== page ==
Item 3 is consideration of another contingent liability. It is a new contingent liability and is rather more detailed than the previous one. We are pleased to have to assist us Mr McQueen, who is head of transport division 2 in the Scottish Executive development department; Mr Reid, who is head of the transport and European finance division in the Scottish Executive finance and central services department; and Mr Sinclair, who is the divisional solicitor for the Scottish Executive development department.

          I invite Mr McQueen to make an opening statement.

        • Bill McQueen (Scottish Executive Development Department):
          This item follows on from a members' business debate in the Parliament at the end of October last year on the Scottish Bus Group pension schemes, and from an announcement by the First Minister in December. Ministers seek the committee's approval for the Executive to incur a contingent liability by issuing indemnities to the trustees of the two Scottish Transport Group pension fund schemes, so that the trustees may receive comfort from the Executive and the assurance that they need to proceed to wind up the two pension funds and pay over the net surplus assets of the schemes to the final employer, which is the Scottish Bus Group, in accordance with the deeds of the two schemes and the Westminster Parliament's Scottish Transport Group (Pension Schemes) Order 1996.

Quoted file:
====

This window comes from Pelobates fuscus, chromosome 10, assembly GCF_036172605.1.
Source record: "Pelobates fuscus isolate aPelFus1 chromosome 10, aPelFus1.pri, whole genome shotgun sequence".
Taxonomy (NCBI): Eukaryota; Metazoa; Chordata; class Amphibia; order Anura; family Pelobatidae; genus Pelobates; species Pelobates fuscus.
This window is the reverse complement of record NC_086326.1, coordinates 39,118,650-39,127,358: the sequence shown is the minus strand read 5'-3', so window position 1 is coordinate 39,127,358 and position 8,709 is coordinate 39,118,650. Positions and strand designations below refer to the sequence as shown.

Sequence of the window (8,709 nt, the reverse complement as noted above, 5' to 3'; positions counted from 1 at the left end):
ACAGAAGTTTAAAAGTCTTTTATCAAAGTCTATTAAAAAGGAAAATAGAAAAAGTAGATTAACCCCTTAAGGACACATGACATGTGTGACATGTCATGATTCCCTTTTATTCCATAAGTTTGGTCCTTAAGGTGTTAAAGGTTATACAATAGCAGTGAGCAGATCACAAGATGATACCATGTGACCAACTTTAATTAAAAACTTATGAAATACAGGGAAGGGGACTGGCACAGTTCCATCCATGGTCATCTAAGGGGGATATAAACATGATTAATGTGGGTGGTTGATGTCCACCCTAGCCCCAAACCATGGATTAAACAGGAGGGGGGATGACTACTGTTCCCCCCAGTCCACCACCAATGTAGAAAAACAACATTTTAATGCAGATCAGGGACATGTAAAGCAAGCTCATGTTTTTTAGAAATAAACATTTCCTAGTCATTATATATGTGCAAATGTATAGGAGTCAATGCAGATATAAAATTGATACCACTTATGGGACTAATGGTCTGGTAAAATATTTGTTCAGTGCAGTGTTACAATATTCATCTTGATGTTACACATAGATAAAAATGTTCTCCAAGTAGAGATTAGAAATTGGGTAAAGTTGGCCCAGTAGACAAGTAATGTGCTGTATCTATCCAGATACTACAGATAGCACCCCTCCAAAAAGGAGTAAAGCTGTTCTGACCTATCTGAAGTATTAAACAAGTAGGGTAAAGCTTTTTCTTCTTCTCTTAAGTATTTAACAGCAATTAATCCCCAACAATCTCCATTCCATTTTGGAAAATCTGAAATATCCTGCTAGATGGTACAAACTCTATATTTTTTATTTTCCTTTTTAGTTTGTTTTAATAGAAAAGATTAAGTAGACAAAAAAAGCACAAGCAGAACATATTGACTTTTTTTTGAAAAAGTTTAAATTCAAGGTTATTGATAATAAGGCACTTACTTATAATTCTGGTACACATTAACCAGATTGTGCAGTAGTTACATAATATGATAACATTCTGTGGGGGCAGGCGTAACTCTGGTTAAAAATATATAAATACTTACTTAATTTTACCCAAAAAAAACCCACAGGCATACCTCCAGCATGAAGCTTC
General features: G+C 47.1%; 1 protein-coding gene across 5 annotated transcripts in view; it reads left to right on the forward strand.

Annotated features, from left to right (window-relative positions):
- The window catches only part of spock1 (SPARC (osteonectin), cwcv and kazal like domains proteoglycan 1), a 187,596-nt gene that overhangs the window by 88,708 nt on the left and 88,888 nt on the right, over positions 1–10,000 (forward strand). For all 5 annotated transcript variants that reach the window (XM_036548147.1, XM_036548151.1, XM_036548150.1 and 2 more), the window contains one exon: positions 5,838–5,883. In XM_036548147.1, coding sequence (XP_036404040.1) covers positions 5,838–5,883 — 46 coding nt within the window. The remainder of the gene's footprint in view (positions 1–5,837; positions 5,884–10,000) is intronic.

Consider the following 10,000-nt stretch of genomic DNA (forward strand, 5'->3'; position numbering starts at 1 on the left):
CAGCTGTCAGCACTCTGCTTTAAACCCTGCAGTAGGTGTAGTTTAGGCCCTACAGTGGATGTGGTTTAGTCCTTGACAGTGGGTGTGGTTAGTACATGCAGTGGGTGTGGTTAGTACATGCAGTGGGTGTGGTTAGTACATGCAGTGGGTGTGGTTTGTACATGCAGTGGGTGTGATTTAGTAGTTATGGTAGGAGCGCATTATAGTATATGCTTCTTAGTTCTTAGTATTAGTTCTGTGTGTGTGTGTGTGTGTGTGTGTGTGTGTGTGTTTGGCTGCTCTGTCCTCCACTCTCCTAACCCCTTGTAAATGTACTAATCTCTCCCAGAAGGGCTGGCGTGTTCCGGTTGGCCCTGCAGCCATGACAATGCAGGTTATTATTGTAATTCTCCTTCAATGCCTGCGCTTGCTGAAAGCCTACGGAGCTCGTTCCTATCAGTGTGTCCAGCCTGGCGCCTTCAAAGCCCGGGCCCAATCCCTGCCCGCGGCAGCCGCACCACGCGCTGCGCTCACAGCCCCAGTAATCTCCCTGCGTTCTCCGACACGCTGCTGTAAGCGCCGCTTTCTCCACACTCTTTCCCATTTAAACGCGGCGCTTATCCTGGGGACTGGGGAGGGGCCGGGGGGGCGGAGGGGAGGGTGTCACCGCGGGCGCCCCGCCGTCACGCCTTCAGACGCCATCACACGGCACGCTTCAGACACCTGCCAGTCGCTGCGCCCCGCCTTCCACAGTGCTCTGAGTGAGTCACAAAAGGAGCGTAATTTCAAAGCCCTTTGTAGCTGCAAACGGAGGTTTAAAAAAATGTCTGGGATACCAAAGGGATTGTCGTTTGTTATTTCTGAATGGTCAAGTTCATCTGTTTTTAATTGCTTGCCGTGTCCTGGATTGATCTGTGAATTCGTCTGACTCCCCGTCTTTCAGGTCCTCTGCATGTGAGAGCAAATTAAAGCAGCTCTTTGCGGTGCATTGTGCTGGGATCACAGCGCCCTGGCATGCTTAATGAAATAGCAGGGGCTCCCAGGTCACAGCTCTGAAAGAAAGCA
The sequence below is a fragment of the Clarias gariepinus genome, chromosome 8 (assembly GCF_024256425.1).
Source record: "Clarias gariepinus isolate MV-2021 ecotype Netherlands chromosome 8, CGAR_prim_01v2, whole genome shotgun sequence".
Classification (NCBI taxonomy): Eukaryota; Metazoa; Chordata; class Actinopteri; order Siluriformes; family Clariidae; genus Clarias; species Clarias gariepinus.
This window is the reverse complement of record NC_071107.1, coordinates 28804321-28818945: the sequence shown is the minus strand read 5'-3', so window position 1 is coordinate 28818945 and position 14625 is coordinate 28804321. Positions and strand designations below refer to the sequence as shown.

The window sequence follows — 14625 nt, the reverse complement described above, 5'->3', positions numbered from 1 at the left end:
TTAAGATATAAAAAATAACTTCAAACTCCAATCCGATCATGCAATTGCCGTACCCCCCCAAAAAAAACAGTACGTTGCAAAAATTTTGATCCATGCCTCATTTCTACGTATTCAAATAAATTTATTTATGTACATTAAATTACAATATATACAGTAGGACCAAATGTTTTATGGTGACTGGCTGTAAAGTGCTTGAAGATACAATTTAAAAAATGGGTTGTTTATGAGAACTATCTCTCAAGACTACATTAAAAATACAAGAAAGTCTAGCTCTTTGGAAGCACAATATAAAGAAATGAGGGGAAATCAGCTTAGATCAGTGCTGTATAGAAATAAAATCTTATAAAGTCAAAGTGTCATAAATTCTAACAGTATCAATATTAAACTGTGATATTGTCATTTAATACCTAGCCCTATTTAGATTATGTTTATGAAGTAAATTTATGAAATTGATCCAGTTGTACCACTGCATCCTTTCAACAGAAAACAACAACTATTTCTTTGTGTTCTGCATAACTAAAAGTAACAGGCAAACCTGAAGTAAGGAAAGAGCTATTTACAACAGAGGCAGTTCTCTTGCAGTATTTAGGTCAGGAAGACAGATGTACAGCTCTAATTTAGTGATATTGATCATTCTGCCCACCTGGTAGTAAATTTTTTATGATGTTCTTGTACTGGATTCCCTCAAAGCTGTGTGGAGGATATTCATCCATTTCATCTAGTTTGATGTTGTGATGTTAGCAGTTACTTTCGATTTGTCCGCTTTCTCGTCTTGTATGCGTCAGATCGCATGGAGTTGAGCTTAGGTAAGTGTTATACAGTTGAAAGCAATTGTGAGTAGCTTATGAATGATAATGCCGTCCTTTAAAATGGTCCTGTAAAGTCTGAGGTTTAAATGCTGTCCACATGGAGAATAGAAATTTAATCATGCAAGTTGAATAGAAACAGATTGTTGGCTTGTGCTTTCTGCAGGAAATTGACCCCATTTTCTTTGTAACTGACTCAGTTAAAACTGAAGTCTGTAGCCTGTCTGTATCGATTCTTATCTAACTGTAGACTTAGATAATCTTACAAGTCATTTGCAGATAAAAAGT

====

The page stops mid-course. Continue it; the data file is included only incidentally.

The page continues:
If the indemnities are granted, the trustees will wind up the schemes by preparing final accounts and a balance sheet for agreement with the pension schemes office. After that, ministers' policy is for the SBG to be wound up by its parent company, the STG, a company that is wholly owned by Scottish ministers. Ministers will then wind up the STG by means of an order that they will bring before Parliament. On winding up, the assets of the STG will come to the Scottish consolidated fund.

          Ministers' policy, by agreement with the Treasury, is to use up to £100 million of the amounts received from the STG on its being wound up to make ex gratia payments to former members of the two transport group pension fund schemes.

          In the view of the Executive, it is right and proper to issue the indemnities. The pension fund surplus is large and a significant sum will come to the Scottish consolidated fund. The pension fund trustees are personally liable for their actions against any subsequent claims that might successfully be made against them. They therefore need the certainty of an indemnity from the Executive before they can proceed to wind up the schemes.